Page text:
Levitsky said he operates on trust and does not request security or last month rent deposits. "The few times I have gotten burned were by random people."
As for the future, Levitsky said he has his hands full at the moment. But if he were to adopt another Dead house, Levitsky would have to like "the feel of it."
And another article, if you like-
Stanford guru revives Grateful Dead spirit with eclectic housing
Bill Workman, Chronicle Staff Writer
Saturday, November 7, 1998
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(11-07) 04:00 PDT PALO ALTO -- Around Stanford University, Rob Levitsky is seen as an affordable-housing guru for those students who prefer to live off-campus in a hang-loose, communal- style setting.
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The bearded, guitar-playing Levitsky, 41, is the owner of what have become known as ``the Grateful Dead houses.''
They are a dozen turn-of-the- century bungalows and other residences in and around Embarcadero Road in one of Palo Alto's older neighborhoods, which he rents out almost exclusively to Stanford students at below-market rates.
Each of the Dead houses was named by Levitsky, a consulting computer-chip tester and devoted Deadhead, in honor of songs made popular by the rock band and its cult-like following.
Check out his list of song houses: Terrapin Station, Box of Rain, Dark Hollow, Scarlet Fire, Deal, Birdsong, Morning Dew, Touch of Gray, Built to Last, Shakedown Street, New Speedway Boogie, and Truckin'.
The names are painted on some houses in the cartoon-Gothic style of Dead graphics, hinting to neighbors and passers-by that life inside is likely to be different from the rest
of the neighborhood.
At $475 a month per student, they are also less expensive than what most small apartments go for in high-priced Palo Alto, and Levitsky does not insist on a security deposit and last month's rent.
The Dead houses, where tenants typically share communal meals and set their own rules, are modeled after Stanford's funky co- op houses, places like Enchanted Broccoli Forest, Synergy and Columbae, where Levitsky got the idea for naming his properties.
Levitsky never advertises a vacancy. Tenants usually have lived in one of the university co-ops before moving into a Dead house in their senior year, staying for a year or two before moving on and making way for a new arrival.
A native of Palo Alto, Levitsky began buying the houses in 1982, not just as an investment but for a mixed bag of reasons, not the least of which seem to include a crusade to save some of his hometown's older homes from the wrecker's ball.
``Every time Palo Alto has tried to enact some ordinance to save old houses, it's been toothless or just a delaying tactic,'' says Levitsky, who for a while also owned and operated St. Michael's Alley, a landmark Palo Alto coffeehouse. ``I realized a long time ago that if you want to save an old house, you pretty much have to buy it.''
Levitsky, who holds a degree from the University of California at Davis in electrical engineering, lives with a half-dozen students in Morning Dew, a rambling two-story shingled house on tree-lined Waverley Street, not far from Professorville, Palo Alto's historic residential district.
It was not a surprise to his friends that he decided to name his houses in homage to Dead music. After all, for more than a dozen years he was a popular figure at the Dead's Bay Area concerts. He roamed the aisles and stage as ``the dancing bear,'' twirling a multilight ball on a stick and dressed in a homemade costume of faux fur that displayed a colorfully lit version of the Dead's signature dancing bear.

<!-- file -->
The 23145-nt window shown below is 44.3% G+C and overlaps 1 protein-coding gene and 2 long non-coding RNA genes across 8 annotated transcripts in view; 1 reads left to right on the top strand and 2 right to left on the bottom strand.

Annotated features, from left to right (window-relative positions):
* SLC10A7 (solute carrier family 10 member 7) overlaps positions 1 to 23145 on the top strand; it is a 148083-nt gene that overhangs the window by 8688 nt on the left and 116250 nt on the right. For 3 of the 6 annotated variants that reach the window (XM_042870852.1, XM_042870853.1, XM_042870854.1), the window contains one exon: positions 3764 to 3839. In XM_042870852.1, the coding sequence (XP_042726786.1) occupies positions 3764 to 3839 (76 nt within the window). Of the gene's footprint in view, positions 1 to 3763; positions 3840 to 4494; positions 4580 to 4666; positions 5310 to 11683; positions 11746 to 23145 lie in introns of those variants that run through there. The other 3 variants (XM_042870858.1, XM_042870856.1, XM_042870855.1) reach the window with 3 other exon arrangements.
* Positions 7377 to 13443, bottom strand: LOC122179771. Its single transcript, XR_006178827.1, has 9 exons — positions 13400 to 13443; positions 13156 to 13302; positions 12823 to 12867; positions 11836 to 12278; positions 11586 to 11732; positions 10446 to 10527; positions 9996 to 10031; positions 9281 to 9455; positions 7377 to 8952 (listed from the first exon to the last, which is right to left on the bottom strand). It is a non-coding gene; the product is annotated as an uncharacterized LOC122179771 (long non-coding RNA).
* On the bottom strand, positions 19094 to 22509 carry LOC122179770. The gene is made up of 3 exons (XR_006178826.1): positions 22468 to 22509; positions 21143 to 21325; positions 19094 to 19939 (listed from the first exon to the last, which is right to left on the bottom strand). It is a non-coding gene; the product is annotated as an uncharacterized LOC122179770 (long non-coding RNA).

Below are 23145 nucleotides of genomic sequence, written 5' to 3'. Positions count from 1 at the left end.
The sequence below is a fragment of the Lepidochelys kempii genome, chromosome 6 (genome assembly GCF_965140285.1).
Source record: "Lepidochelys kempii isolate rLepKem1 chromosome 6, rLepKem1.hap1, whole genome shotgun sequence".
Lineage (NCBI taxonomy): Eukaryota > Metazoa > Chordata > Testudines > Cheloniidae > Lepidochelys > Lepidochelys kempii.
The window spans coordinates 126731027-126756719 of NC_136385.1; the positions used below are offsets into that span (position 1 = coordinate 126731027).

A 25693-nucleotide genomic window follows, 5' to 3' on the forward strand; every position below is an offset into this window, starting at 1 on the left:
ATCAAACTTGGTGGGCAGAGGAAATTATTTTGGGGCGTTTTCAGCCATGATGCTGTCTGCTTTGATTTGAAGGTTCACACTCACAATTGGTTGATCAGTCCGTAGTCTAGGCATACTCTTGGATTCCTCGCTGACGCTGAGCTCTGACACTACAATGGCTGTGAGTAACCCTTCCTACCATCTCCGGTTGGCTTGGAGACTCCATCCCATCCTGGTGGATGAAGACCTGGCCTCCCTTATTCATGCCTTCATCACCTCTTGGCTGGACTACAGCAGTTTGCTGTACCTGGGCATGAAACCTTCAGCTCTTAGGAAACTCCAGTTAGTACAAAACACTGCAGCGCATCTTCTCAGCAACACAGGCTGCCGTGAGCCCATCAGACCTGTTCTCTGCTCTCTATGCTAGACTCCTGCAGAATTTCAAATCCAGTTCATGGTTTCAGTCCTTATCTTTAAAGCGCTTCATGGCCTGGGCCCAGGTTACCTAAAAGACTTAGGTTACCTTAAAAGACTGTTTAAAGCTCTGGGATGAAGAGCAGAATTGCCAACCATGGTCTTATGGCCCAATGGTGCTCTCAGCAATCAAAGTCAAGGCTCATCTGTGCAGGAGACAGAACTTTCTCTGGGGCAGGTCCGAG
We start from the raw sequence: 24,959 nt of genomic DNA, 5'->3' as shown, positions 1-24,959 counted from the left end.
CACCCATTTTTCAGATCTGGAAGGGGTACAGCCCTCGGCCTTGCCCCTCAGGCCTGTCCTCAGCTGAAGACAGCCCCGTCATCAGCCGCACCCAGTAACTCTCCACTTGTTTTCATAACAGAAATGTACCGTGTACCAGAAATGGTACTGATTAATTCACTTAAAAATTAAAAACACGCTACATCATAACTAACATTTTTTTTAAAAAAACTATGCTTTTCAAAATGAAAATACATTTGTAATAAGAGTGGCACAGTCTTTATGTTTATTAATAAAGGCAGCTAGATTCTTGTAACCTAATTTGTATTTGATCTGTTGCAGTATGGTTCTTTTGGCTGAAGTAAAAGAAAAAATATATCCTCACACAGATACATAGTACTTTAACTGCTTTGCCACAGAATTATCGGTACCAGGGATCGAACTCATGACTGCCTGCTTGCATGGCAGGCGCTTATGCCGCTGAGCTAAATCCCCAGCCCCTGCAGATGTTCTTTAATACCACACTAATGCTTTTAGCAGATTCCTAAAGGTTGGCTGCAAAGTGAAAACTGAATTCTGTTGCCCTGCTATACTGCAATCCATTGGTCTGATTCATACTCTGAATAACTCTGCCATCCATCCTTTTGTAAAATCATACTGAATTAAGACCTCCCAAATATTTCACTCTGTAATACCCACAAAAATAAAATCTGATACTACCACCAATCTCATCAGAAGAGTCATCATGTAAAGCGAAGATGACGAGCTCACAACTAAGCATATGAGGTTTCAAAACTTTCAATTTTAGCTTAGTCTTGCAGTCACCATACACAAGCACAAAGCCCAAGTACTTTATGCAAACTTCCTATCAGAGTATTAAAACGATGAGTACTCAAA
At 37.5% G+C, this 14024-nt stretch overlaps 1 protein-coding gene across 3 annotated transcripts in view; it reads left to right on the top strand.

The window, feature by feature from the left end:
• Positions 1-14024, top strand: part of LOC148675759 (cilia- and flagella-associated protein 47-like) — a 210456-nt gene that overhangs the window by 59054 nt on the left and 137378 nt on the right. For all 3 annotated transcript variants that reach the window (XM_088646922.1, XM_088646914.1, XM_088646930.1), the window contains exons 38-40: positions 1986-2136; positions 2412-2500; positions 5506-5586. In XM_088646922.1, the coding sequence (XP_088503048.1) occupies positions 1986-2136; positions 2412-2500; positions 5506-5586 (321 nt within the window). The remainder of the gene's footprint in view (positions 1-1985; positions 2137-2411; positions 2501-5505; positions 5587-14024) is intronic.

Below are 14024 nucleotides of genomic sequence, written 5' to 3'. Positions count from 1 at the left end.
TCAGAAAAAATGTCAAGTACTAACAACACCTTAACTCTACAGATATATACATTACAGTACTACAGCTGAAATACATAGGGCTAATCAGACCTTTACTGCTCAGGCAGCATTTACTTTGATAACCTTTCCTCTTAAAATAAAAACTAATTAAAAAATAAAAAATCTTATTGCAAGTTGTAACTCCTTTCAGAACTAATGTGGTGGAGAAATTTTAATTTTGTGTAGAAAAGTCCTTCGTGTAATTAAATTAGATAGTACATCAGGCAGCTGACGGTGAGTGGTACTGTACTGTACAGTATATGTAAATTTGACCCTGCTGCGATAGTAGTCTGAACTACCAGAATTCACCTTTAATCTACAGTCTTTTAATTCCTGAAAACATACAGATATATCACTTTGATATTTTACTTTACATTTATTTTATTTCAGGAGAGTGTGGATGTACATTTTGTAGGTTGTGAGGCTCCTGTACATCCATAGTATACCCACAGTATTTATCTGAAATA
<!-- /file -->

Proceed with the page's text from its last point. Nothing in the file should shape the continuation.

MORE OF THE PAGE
Levitsky concedes that the psychedelic drugs that fueled the audiences enhanced his own appreciation of Dead music, but says that once he undertook his dancing bear routine, he had to turn down offerings from other Deadheads. ``When you were climbing around a stage and up stairs, you really had to focus,'' he says, laughing.
Although Dead concerts are no more since the band broke up after the death of Jerry Garcia, Levitsky still occasionally walks the streets of Palo Alto in the bear outfit, and wore it to the Burning Man festival in the Nevada desert last summer.
Not everyone likes what Levitsky is doing with his properties. Several neighbors of two buildings on Lincoln Avenue and around the corner on Byron Street have complained that students leave trash from parties spilling over onto the sidewalk. They also say that there does not seem to be a regular schedule of maintenance for the houses.
``I'm not unsympathetic to co- op housing. I lived in a co-op when I went to UC Berkeley,'' says Lucinda Abbott, who lives with her husband across from Terrapin on Lincoln. ``There will always be a certain amount of tension between students and settled-down neighbors, but that can be mitigated by paying more attention to maintenance of the houses.''
Nonetheless, one of Levitsky's biggest fans is former Stanford president Donald Kennedy, with whom Levitsky shares sunrise runs in the hills above the Stanford campus.
``I think Rob is doing a terrific thing for Stanford students,'' says Kennedy. ``You can look far and wide in this community and not find the kind of below-market housing that he is providing them, and he really cares about young people.''
Kennedy recalled that the two men met several years ago when the university was planning to tear down two co-op houses damaged by the 1989 Loma Prieta earthquake. Levitsky was among preservationists who persuaded Stanford to save one of the buildings, now known as Synergy house.
A throwback to the hippie era clad in sandals and tie-dye T-shirts, Levitsky enjoys the simple pleasures of hanging around with Stanford students, whom he periodically invites to go on weekend camping trips at a 65-acre site he owns in the Santa Cruz Mountains near Big Basin.
Although financially well-off, Levitsky, a former partner in Palo Alto startup Megatest before he became a consultant, eschews the upscale pursuits of many of his Silicon Valley contemporaries.
``If all of this went away,'' he says, waving a hand toward Morning Dew house, ``my lifestyle wouldn't change one bit, and I'd still be wearing my batik T-shirts and playing my guitar.''